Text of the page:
Ounce of prevention – Couple educates about gene testing for breast cancer

By Byran Blessey
Jewish Journal
July 25, 2006

Lori Sklar wants others to avoid what she went through.

Because of an inherited genetic mutation, Sklar was at a greatly increased risk of contracting cancer. After being proactive about her health for many years, she was diagnosed with breast cancer in October, 2003.

Sklar went through many hospitalizations, due to complications. Eventually, she underwent a stem cell transplant, which saved her life.

Lori Sklar and her husband, Bill, who live in Boca Raton, created the organization Genetic Information to Stop Breast and Ovarian Cancer because they thought making people aware of the genetic predisposition to cancer could save other women from a similar ordeal. The couple hopes to educate others, not only about the concerns, but also about an available test that identifies the mutation.

Even after Lori Sklar was diagnosed with breast cancer, doctors discouraged her from being tested for the genetic mutation. But she insisted. She says it important to educate women about the BRCA gene as a preventative measure, because it impacts one's treatment.

"We feel that if you can educate a woman, get her tested and have her take the necessary medical measures, you're not talking about one woman; you're talking about future generations," she says. "So, it's a strong passion for Bill and me. As it's said in the Talmud, 'He who saves one life, it is though they saved the entire world'. We don't want my story to be anyone else's story."

The organization features two Web sites, www.jacobintl.org and www.reachglobal.org, which focus on informing the public about the risks of the gene mutations and the resources to help people seek evaluation or treatment. The sites differ somewhat because one addresses the risk to the Ashke-nazi Jewish population, while the other deals with the general population.

"The risks involved, relative to Jews, are far greater: 1 in 40 versus 1 in 500 in the general population of women," Bill Sklar says. "So we separated it, in part, so we could accurately depict the level of risk for Ashkenazi Jews, versus the general population."

As part of the organization, there is an advisory board, made up of doctors in the fields of oncology, specialists in genetic testing, religious leaders and business-people. The Sklars chose doctors who they thought the best in their respective fields and who had, as part of their specialties, a component of genetics testing. The Sklars, who have been active members of Congregation B'nai Israel in Boca Raton for 14 years, put the congregation's Senior Rabbi Richard Agler and Cantor Stephanie Shore on the board.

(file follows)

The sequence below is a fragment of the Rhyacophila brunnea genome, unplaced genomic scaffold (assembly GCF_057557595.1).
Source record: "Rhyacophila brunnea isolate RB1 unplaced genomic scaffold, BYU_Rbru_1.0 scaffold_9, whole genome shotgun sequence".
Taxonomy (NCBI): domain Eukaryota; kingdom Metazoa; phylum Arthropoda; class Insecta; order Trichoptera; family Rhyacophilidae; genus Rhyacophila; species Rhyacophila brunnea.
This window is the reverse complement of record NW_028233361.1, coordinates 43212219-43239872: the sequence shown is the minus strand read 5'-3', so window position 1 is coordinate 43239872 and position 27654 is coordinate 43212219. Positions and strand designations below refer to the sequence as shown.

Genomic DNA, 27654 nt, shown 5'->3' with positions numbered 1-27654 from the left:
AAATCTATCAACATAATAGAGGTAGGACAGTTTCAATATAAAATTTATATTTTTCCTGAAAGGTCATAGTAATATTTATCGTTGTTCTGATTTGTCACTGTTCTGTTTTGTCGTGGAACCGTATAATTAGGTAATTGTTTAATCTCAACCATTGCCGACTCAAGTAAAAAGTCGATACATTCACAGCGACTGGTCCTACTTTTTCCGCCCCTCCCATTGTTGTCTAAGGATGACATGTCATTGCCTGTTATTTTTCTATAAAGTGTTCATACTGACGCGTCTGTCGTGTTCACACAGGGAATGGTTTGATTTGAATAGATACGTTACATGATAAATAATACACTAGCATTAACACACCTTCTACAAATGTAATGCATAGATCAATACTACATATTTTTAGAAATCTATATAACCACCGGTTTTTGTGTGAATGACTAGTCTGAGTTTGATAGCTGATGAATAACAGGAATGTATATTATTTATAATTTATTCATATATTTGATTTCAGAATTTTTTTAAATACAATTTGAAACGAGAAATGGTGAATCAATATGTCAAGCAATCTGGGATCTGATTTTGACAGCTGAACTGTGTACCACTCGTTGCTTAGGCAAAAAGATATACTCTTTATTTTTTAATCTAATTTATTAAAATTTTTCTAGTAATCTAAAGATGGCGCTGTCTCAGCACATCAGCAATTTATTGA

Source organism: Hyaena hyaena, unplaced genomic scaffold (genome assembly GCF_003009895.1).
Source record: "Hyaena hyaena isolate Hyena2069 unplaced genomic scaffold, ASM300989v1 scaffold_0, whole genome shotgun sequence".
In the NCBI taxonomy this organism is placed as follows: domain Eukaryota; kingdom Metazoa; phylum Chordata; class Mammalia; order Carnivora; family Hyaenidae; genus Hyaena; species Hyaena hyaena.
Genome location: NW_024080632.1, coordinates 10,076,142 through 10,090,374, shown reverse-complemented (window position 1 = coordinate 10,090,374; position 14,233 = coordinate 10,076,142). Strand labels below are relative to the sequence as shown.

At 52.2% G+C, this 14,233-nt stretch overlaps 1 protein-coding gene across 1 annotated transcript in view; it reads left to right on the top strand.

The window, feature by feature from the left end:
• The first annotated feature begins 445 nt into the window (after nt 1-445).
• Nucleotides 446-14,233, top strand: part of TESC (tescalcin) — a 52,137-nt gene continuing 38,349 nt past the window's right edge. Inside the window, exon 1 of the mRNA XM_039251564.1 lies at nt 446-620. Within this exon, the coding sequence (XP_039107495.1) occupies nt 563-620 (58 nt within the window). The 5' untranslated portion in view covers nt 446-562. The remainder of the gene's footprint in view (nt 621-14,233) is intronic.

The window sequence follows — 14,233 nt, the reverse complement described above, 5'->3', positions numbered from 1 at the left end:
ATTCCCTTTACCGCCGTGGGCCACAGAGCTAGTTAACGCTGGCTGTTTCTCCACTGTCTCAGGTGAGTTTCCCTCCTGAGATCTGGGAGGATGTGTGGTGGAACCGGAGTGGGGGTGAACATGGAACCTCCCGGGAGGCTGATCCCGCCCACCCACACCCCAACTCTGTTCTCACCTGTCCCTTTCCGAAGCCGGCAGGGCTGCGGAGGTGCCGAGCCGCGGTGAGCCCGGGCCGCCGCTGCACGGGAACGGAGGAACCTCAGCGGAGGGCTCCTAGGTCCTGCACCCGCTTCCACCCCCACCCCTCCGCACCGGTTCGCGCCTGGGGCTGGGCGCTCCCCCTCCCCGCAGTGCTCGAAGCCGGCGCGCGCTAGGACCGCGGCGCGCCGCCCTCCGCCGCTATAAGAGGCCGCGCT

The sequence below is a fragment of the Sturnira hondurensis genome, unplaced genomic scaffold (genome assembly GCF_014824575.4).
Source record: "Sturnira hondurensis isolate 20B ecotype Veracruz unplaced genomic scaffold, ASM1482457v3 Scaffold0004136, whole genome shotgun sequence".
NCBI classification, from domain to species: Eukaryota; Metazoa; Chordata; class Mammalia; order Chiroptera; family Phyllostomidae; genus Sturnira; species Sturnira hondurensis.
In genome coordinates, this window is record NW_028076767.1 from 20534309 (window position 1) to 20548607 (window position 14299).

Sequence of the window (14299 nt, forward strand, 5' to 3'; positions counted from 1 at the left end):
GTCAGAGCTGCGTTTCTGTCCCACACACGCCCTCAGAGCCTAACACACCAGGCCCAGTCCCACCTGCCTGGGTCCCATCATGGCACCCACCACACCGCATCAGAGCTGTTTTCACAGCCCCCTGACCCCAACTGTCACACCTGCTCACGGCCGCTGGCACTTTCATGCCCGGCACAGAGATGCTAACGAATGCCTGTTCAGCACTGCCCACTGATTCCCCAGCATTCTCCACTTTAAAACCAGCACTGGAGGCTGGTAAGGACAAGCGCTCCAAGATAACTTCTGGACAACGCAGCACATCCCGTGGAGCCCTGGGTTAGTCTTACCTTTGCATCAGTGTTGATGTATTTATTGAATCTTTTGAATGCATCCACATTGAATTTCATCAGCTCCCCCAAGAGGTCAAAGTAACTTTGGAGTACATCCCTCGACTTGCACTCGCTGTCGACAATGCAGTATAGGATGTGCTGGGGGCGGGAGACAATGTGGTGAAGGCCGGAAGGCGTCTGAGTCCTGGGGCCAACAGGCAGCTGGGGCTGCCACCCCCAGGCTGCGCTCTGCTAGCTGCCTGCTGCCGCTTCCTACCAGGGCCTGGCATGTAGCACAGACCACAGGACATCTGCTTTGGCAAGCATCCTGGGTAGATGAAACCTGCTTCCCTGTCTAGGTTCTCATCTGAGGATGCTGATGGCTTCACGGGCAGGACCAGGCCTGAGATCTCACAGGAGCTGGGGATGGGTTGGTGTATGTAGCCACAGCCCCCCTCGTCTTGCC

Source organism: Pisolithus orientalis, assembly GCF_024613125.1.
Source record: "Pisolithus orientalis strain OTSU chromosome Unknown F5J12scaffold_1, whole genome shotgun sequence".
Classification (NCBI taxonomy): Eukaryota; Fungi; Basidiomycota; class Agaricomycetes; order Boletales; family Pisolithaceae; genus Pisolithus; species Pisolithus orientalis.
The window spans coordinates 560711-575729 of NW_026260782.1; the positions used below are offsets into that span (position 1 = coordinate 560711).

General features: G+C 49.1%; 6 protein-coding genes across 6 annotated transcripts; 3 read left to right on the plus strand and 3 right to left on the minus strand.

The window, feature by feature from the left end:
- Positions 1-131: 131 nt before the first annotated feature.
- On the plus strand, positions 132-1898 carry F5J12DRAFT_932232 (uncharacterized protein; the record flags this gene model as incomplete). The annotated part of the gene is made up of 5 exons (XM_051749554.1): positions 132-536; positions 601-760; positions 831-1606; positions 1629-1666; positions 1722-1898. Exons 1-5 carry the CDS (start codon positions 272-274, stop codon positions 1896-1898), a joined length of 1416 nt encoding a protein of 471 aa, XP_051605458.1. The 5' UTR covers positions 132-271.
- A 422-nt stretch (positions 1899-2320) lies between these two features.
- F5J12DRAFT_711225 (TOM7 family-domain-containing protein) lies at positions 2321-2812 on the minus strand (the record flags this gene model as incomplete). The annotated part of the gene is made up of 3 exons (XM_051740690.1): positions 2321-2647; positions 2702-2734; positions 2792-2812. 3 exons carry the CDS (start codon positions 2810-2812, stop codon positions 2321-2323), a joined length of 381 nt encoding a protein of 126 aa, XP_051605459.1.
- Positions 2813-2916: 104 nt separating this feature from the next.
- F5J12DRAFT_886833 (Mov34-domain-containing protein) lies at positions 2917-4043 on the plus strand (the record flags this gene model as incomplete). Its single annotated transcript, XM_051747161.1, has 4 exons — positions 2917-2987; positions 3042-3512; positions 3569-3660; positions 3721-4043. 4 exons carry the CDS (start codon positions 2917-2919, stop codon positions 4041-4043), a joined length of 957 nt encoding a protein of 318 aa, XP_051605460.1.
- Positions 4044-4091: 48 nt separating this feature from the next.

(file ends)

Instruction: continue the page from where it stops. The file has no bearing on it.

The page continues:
Dr. Louise Morrell, the medical director at the Boca Raton Community Hospital Center for Breast Care, says Lori Sklar contacted her to be on the board because of her expertise in the field of breast cancer work, especially the area of genetic counseling and prevention.

"Although most breast cancers are random events, there is a portion of people who develop breast cancer that is inherited specifically from a mutation in what is known as the BRCA gene, which puts those individuals at a much elevated risk of having ovarian cancer as well," she said.

Morrell says the Sklars' organization has made a difference in getting people to seek information and, in some cases, treatment.

"I can tell you, with certainty, that the work that Lori has done has led to women seeking testing and prevention, and has probably saved lives," Morrell says. "[Because of] the work the organization has done, that she has done personally, patients have come [to be tested], and they've found that they have the gene; they've taken preventative steps."

Shore says Lori Sklar came to her when the Web site was being created, to talk about the healing power of music. Shore says Sklar decided to use her original compositions on the site, as a source of comfort for people who were researching the serious topics.

"[Lori] wanted to make sure that when people clicked on the Web site, that there would be some kind of healing music, something that would be soothing and refreshing, so that when people were reading about these topics that were very, very emotionally charged and sensitive subjects, they would have some sort of healing, soothing melody in the background," Shore says.

The Sklars say their hope, and the ultimate goal of their organization, is to offer help for those who may be affected now, as well as for generations to come.

"Our organization is for this generation and all that follow in its footsteps," Lori Sklar says. "We can give a gift of a longer life to someone who carries this mutation - a gift that we hope can be passed down to other generations."

For more information, visit www.jacobintl.org or www.reachglobal. org.


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